Recently, I took a trip to the Seattle Zoo. It seemed as good an idea as any. Maeve was itching to ride around in her Moby Wrap and we had a 3 year old house guest that needed to burn off a little energy. It was a bitterly cold day, but we managed to bundle up and roam around the grounds without too much trouble. It was quite fun to be there again, seeing it all through a child eyes.
It wasn’t until we wandered into chimp territory that things got a bit strange. We were at the orangutan exhibit when I saw her. She looked normal at first glance. A middle-aged woman, well-groomed and clothed appropriately for the occasion and weather, was standing inexplicably close to the glass. Behind the glass, an enormous male orangutan sat looking outward with sad pools of brown eyes. There was a crowd of kids lurking behind the woman. They were fussing and complaining to their respective parents that they could not see past her.
The woman was deaf to their complaints. Well, it was either that or she just didn’t care. She stood there with purpose, enraptured by the beast. And, as I watched, she went through what seemed like a familiar ritual. Slowly, she took several items one by one from her tote bag. Each item seemed significant in its own way and each item was carefully shown to the chimp. First, she revealed a small stuffed orangutan toy and held it up to the window. She jauntily bounced it back and forth before those sad eyes. After doing that for a short time, she carefully put the toy back into her purse and removed a piece of tin foil from the same bag. The foil was folded into a large square and she unfolded it and exposed it to the orangutan. Then, she refolded it. She did this repeatedly in front of the window causing little bits of sunlight to flash at those big brown eyes. It seemed she was attempting to cast a spell or send some sort of message to the beast.
Frustrated, the little ones slowly dispersed and we joined their ranks and moved on to another area of the park.
As we walked away, I asked my friend A if she noticed the woman at the window of the orangutan exhibit. She said casually, “Oh, the chimp’s girlfriend? Yes, I saw her.”
And that’s precisely it. The large male orangutan at the Seattle Zoo has a girlfriend, only she isn’t an orangutan. She’s human.
Now, forgive me, it’s been years since I spent any time at the zoo. However, I do believe inter-species dating is not encouraged. In fact, I’m quite certain it’s a forbidden sort of love. Maybe this woman is bananas? I don’t know anything for certain except that her actions were covert. She wanted time with this animal and there was no other way to manage it without hurling her entire body into a place I can only guess is a hostile environment for humans.
I want you to know, however, I am not here to cast judgment. On the contrary, I understand forbidden love. For years, I hated the hamburger. My mother fashioned poor quality beef into round mounds and cooked them until they were burned into unrecognizable hockey pucks. I found them revolting and a more than a little uncool. Wasn’t it much more chic to dine on tapas or sushi?
It wasn’t until I was pregnant and low on iron that I rediscovered beef. And, so very slowly, I found the hamburger again. It wasn’t the hamburger of my youth, that sad and uncouth meat round, it was an extraordinarily flavorful vehicle for protein and iron.
Suddenly, I wanted hamburgers all the time. I hid this passion at first. I was embarrassed. After years of complaining to my friends that I wasn’t interested in that pub grub, I realized I missed out on many many good burgers in this town.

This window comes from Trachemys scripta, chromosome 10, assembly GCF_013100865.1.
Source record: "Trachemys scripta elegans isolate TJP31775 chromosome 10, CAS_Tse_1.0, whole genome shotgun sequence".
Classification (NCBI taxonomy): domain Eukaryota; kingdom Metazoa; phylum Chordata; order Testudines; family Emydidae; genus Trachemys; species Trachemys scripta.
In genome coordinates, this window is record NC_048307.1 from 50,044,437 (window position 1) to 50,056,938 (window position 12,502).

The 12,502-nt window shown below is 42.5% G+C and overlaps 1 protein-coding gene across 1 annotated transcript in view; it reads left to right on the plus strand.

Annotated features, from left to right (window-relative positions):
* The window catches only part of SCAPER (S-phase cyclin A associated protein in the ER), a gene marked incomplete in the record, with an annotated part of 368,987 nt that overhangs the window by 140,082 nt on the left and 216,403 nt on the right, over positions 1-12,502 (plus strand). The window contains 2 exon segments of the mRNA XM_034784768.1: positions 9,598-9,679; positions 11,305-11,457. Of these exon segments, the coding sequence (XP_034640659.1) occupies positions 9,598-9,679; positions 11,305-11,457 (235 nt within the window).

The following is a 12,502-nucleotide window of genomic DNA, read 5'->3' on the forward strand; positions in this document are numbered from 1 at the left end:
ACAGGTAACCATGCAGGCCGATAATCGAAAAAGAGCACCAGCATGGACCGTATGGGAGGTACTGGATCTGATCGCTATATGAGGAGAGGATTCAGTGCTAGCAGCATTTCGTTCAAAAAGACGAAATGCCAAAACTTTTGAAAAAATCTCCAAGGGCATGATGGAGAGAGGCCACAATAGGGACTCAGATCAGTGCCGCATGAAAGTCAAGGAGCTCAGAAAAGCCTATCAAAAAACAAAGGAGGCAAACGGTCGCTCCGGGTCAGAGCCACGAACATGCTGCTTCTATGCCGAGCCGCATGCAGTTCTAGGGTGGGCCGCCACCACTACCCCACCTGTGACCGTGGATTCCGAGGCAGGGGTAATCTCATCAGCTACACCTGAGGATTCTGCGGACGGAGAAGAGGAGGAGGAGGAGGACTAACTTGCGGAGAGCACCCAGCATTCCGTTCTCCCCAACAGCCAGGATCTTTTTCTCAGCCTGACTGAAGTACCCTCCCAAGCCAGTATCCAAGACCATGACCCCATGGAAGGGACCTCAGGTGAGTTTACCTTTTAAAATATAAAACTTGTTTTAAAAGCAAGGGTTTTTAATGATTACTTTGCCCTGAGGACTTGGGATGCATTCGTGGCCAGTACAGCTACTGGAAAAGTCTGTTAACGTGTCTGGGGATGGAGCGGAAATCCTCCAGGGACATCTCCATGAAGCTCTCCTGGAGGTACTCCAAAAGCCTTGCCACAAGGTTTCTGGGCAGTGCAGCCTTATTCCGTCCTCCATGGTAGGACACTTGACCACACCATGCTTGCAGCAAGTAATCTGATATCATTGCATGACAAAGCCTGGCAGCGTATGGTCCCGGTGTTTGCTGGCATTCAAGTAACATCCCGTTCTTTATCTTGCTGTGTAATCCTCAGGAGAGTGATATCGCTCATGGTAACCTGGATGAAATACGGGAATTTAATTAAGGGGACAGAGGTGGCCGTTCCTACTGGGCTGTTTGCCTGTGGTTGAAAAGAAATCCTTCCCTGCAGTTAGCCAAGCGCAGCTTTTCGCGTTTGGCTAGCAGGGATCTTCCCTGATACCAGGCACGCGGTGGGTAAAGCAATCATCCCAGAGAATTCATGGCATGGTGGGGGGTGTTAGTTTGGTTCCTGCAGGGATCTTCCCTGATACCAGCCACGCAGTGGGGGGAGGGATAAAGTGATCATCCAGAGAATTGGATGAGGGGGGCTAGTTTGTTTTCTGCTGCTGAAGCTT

Today, I join forces with that sad woman from the zoo. Forbidden love be damned. I will sing the praises of these Portolbello beef cheeseburgers from the mountaintops. This burger is fantastic and I’m proud to say I made it at home. There was no need to travel to this restaurant or that restaurant to satisfy my forbidden craving. I now know it’s possible to create a world class burger at home. In fact, it’s easy.
I highly recommend you try out this recipe if you enjoy a good juicy hamburger. The portobello mushrooms add a wonderful depth of earthy flavor. The sharp cheddar and sour apple slaw are the perfect accompaniment adding just the right amount of savory flavor and tart tang.
And, if you think burgers are uncool, I encourage you to be brave and join us. You won’t regret it.
Portobello Beef Burgers with Sour Apple Slaw
1 medium yellow onion, chopped
10 ounces portobello mushrooms, trimmed and quartered
2 tablespoons plus 2 teaspoons olive oil, divided
1 pound ground lean beef
2 medium celery ribs
1/2 Granny Smith apple, cored (left unpeeled)
1 tablespoons light mayonnaise
1 1/2 teaspoons cider vinegar
1 teaspoon olive oil
1 teaspoon Dijon mustard
Rounded 1/4 teaspoon sugar
Accompaniment: 4 hamburger buns or kaiser rolls, split and toasted, 4 thick slices of sharp cheddar cheese
Pulse onion and mushrooms in a food processor until finely chopped. Heat 2 tablespoons oil in a 10-inch heavy skillet over medium heat until it shimmers. Add mushroom mixture, 3/4 teaspoon salt, and rounded 1/4 teaspoon pepper and cook, stirring occasionally, until vegetables begin to brown and liquid has evaporated, 8 to 10 minutes. Transfer to a bowl and cool to warm, stirring occasionally, about 15 minutes.
Meanwhile, cut celery and apple into 2-inch-long thin julienne strips.
Whisk together mayonnaise, vinegar, oil, mustard, sugar, rounded 1/8 teaspoon salt, and 1/8 teaspoon pepper in a medium bowl. Add celery and apple, tossing to coat. Let stand 15 minutes to develop flavors.
Mix beef into cooled mushroom mixture with your hands until well combined. Form into 4 (4-inch) patties.
Heat remaining 2 teaspoons oil in a 12-inch heavy skillet over medium-high heat until it shimmers. Cook burgers, turning once, about 8 minutes total for medium-rare.
Serve burgers, topped with slaw and cheddar cheese (optional), on buns.
Adapted from Gourmet.